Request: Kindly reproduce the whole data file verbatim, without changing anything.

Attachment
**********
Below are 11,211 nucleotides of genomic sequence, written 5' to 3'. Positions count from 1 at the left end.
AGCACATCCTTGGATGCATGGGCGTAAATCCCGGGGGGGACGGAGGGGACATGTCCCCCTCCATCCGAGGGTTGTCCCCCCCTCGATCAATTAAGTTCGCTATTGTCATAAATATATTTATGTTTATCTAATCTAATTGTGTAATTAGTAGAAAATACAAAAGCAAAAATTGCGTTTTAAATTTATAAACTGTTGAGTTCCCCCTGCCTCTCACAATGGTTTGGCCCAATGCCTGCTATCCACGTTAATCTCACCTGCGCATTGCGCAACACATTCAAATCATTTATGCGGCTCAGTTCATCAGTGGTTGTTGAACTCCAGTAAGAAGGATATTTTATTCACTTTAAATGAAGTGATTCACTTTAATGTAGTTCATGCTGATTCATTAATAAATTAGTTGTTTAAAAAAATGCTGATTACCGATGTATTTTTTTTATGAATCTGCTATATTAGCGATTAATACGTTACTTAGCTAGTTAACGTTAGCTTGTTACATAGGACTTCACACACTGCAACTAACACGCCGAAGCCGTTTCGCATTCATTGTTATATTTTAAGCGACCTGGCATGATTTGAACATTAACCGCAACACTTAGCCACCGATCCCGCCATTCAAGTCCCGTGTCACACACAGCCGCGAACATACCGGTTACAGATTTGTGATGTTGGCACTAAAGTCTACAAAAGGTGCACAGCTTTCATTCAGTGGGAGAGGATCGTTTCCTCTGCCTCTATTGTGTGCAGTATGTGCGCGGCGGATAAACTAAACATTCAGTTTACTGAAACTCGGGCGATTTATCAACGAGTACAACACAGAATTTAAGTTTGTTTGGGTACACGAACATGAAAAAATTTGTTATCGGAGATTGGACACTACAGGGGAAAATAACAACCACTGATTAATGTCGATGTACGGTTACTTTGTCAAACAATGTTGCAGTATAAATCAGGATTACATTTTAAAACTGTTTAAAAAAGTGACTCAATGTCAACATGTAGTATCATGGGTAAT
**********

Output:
Below are 11,211 nucleotides of genomic sequence, written 5' to 3'. Positions count from 1 at the left end.
AGCACATCCTTGGATGCATGGGCGTAAATCCCGGGGGGGACGGAGGGGACATGTCCCCCTCCATCCGAGGGTTGTCCCCCCCTCGATCAATTAAGTTCGCTATTGTCATAAATATATTTATGTTTATCTAATCTAATTGTGTAATTAGTAGAAAATACAAAAGCAAAAATTGCGTTTTAAATTTATAAACTGTTGAGTTCCCCCTGCCTCTCACAATGGTTTGGCCCAATGCCTGCTATCCACGTTAATCTCACCTGCGCATTGCGCAACACATTCAAATCATTTATGCGGCTCAGTTCATCAGTGGTTGTTGAACTCCAGTAAGAAGGATATTTTATTCACTTTAAATGAAGTGATTCACTTTAATGTAGTTCATGCTGATTCATTAATAAATTAGTTGTTTAAAAAAATGCTGATTACCGATGTATTTTTTTTATGAATCTGCTATATTAGCGATTAATACGTTACTTAGCTAGTTAACGTTAGCTTGTTACATAGGACTTCACACACTGCAACTAACACGCCGAAGCCGTTTCGCATTCATTGTTATATTTTAAGCGACCTGGCATGATTTGAACATTAACCGCAACACTTAGCCACCGATCCCGCCATTCAAGTCCCGTGTCACACACAGCCGCGAACATACCGGTTACAGATTTGTGATGTTGGCACTAAAGTCTACAAAAGGTGCACAGCTTTCATTCAGTGGGAGAGGATCGTTTCCTCTGCCTCTATTGTGTGCAGTATGTGCGCGGCGGATAAACTAAACATTCAGTTTACTGAAACTCGGGCGATTTATCAACGAGTACAACACAGAATTTAAGTTTGTTTGGGTACACGAACATGAAAAAATTTGTTATCGGAGATTGGACACTACAGGGGAAAATAACAACCACTGATTAATGTCGATGTACGGTTACTTTGTCAAACAATGTTGCAGTATAAATCAGGATTACATTTTAAAACTGTTTAAAAAAGTGACTCAATGTCAACATGTAGTATCATGGGTAAT